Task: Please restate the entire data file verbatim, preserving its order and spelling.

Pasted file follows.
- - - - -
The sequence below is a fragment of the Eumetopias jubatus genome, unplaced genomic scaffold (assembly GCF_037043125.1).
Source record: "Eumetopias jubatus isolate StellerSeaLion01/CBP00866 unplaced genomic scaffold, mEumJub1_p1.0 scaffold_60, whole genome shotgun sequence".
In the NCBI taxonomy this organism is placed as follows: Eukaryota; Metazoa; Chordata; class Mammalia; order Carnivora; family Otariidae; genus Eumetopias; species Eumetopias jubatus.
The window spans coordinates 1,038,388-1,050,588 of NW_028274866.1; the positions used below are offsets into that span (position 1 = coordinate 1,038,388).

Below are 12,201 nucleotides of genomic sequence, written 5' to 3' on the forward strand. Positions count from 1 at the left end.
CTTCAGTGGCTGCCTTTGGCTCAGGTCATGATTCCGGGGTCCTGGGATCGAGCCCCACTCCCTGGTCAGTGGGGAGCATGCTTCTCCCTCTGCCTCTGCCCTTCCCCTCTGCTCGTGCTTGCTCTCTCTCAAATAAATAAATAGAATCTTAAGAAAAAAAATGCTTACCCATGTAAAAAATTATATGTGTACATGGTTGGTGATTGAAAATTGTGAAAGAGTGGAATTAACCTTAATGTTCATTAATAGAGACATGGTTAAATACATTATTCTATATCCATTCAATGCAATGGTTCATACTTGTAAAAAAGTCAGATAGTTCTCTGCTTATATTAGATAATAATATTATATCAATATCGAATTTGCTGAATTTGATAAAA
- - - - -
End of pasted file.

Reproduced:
The sequence below is a fragment of the Eumetopias jubatus genome, unplaced genomic scaffold (assembly GCF_037043125.1).
Source record: "Eumetopias jubatus isolate StellerSeaLion01/CBP00866 unplaced genomic scaffold, mEumJub1_p1.0 scaffold_60, whole genome shotgun sequence".
In the NCBI taxonomy this organism is placed as follows: Eukaryota; Metazoa; Chordata; class Mammalia; order Carnivora; family Otariidae; genus Eumetopias; species Eumetopias jubatus.
The window spans coordinates 1,038,388-1,050,588 of NW_028274866.1; the positions used below are offsets into that span (position 1 = coordinate 1,038,388).

Below are 12,201 nucleotides of genomic sequence, written 5' to 3' on the forward strand. Positions count from 1 at the left end.
CTTCAGTGGCTGCCTTTGGCTCAGGTCATGATTCCGGGGTCCTGGGATCGAGCCCCACTCCCTGGTCAGTGGGGAGCATGCTTCTCCCTCTGCCTCTGCCCTTCCCCTCTGCTCGTGCTTGCTCTCTCTCAAATAAATAAATAGAATCTTAAGAAAAAAAATGCTTACCCATGTAAAAAATTATATGTGTACATGGTTGGTGATTGAAAATTGTGAAAGAGTGGAATTAACCTTAATGTTCATTAATAGAGACATGGTTAAATACATTATTCTATATCCATTCAATGCAATGGTTCATACTTGTAAAAAAGTCAGATAGTTCTCTGCTTATATTAGATAATAATATTATATCAATATCGAATTTGCTGAATTTGATAAAA